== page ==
While not every state, territory, or tribe administers the BRFSS, this survey represents the most definitive source on health at the state level. States or communities that do not administer the BRFSS could incorporate the aforementioned survey questions in their own locally administered health surveys. One area of potential confusion in R11 is that the survey was designed for telephone methodology. The nature of “healthy days” versus “unhealthy days” may require some explanation by a well-trained survey interviewer. Thus, if a SNAP-Ed program were to implement a paper and pencil or electronic survey, some additional explanation of these concepts may be necessary.

Other approaches to measuring quality of life in adults include the WHO (Five) Well-Being Index, a questionnaire that measures mental well-being in the previous 2 weeks. For youth aged 12–18 years, the Youth Quality of Life-Short Form Instrument (YQOL-SF) is a generic quality of life self-administered questionnaire. The tool is appropriate for surveillance in adolescent populations and can be added to ongoing school-based or other surveys.

Choose a survey that is appropriate for your population of interest, and conduct population-level assessments on an annual or biennial basis. Year one would become the baseline, and trends could be measured over time.

Population

Adults and youth (ages 12–18)

Surveys and Data Collection Tools

ADULTS


Behavioral Risk Factor Surveillance System (BRFSS) [R11a-d] http://www.cdc.gov/hrqol/

  1. Would you say that in general your health is:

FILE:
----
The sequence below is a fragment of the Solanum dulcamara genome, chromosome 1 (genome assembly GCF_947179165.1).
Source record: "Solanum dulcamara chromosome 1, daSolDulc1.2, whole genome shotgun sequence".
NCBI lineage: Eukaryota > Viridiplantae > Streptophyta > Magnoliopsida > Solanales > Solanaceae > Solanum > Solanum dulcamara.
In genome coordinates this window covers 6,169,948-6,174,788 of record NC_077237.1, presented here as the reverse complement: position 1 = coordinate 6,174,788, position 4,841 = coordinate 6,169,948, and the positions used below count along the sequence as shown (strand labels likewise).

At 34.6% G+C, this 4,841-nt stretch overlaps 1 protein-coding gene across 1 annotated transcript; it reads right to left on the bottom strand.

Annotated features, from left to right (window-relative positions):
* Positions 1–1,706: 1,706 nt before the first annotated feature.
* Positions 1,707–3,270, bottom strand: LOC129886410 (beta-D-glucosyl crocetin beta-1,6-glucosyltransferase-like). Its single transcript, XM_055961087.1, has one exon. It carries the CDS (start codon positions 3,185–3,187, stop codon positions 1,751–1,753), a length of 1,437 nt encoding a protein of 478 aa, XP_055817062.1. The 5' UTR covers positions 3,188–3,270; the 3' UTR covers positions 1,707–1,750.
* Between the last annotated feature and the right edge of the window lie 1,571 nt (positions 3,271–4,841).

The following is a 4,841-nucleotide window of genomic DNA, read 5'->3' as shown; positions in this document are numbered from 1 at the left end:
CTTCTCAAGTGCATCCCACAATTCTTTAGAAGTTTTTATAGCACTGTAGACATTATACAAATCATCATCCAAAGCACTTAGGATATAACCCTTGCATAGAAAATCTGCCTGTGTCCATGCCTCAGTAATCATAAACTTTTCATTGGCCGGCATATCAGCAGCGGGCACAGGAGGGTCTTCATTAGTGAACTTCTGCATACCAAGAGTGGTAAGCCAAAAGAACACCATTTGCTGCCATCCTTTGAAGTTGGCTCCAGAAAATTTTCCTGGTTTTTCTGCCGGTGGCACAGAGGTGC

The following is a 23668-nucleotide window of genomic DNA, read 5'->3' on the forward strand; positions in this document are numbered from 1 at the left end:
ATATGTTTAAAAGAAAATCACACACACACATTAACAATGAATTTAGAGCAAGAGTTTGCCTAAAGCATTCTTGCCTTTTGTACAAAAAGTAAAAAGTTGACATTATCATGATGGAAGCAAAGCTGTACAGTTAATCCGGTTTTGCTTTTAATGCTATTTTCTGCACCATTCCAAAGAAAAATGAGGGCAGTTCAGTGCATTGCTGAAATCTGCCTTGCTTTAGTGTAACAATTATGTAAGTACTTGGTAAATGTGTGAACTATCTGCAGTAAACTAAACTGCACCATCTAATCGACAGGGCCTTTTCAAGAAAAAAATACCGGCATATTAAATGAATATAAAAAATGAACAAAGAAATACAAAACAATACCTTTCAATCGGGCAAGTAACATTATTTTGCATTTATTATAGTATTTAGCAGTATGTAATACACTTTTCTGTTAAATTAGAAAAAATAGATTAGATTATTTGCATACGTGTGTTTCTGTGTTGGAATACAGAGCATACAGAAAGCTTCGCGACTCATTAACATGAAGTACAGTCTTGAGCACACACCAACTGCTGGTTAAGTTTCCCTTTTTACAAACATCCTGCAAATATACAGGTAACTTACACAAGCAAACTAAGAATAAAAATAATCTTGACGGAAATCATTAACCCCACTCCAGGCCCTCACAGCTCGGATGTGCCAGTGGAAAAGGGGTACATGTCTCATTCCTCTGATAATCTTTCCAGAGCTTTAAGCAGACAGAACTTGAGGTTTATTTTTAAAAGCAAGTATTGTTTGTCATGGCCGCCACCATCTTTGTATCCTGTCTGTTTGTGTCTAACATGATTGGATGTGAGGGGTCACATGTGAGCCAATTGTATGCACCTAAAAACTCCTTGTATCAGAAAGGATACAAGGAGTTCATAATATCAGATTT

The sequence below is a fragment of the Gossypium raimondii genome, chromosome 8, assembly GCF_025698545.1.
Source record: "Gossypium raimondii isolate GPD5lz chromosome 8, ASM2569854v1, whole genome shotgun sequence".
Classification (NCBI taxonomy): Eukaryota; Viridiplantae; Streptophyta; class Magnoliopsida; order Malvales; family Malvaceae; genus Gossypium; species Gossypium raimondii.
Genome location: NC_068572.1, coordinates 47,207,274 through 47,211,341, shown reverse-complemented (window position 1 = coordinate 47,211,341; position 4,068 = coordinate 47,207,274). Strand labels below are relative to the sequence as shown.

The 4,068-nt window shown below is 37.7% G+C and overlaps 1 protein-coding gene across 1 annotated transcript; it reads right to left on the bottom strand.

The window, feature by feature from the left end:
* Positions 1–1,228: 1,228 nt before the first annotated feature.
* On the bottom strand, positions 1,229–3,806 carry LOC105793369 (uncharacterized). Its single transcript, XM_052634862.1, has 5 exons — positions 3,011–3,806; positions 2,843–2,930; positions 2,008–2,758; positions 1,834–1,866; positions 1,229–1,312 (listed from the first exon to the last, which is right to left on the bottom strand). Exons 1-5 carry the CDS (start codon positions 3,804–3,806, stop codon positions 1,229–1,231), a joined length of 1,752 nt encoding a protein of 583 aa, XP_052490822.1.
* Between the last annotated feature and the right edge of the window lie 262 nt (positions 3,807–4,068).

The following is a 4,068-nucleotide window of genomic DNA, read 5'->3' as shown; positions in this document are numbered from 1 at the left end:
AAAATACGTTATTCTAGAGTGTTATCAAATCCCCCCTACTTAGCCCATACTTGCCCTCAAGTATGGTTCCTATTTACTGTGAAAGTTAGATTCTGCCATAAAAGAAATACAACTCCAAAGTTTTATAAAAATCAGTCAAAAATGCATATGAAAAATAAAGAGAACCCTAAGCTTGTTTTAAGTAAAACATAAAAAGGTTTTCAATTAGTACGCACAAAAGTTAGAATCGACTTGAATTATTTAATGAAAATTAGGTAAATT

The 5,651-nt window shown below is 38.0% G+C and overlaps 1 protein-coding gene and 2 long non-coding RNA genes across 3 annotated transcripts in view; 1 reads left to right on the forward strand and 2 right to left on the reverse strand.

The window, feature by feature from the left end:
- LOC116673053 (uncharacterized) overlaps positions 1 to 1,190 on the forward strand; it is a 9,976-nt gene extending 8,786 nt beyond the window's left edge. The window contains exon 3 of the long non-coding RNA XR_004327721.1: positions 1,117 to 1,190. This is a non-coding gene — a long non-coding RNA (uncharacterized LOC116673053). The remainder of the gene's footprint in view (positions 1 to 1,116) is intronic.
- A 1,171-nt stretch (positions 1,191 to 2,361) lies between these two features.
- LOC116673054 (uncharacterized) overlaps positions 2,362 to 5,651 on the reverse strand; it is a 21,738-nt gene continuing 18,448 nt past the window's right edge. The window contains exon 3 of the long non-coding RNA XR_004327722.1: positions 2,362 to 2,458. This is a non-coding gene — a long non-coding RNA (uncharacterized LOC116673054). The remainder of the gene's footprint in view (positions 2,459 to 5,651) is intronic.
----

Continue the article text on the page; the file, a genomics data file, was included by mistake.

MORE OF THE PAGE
Responses: Excellent, Very good, Good, Fair, Poor
  2. Now thinking about your physical health, which includes physical illness and injury, for how many days during the past 30 days was your physical health not good?
    Responses: Number of Days _ _ , None
  3. Now thinking about your mental health, which includes stress, depression, and problems with emotions, for how many days during the past 30 days was your mental health not good?
    Responses: Number of Days _ _ , None
  4. During the past 30 days, for about how many days did poor physical or mental health keep you from doing your usual activities, such as self-care, work, or recreation?
    Responses: Number of Days _ _ , None 


[R11b] https://www.psykiatri-regionh.dk/who-5/who-5-questionnaires/Pages/default.aspx

  1. I have felt cheerful and in good spirits.
  2. I have felt calm and relaxed.
  3. I have felt active and vigorous.
  4. I woke up feeling fresh and rested.
  5. My daily life has been filled with things that interest me.
    Responses: All of the time, Most of the time, More than half of the time, Less than half of the time, Some of the time, At no time

YOUTH


University of Washington Seattle Quality of Life Group [R11b] http://depts.washington.edu/seaqol/
Contact the University of Washington to access the YQOL-SF

Additional evaluation tools to measure R11 can be found in the SNAP-Ed Library.

Key Glossary Terms

Additional Resources or Supporting Citations

CDC Health-Related Quality of Life
http://www.cdc.gov/hrqol/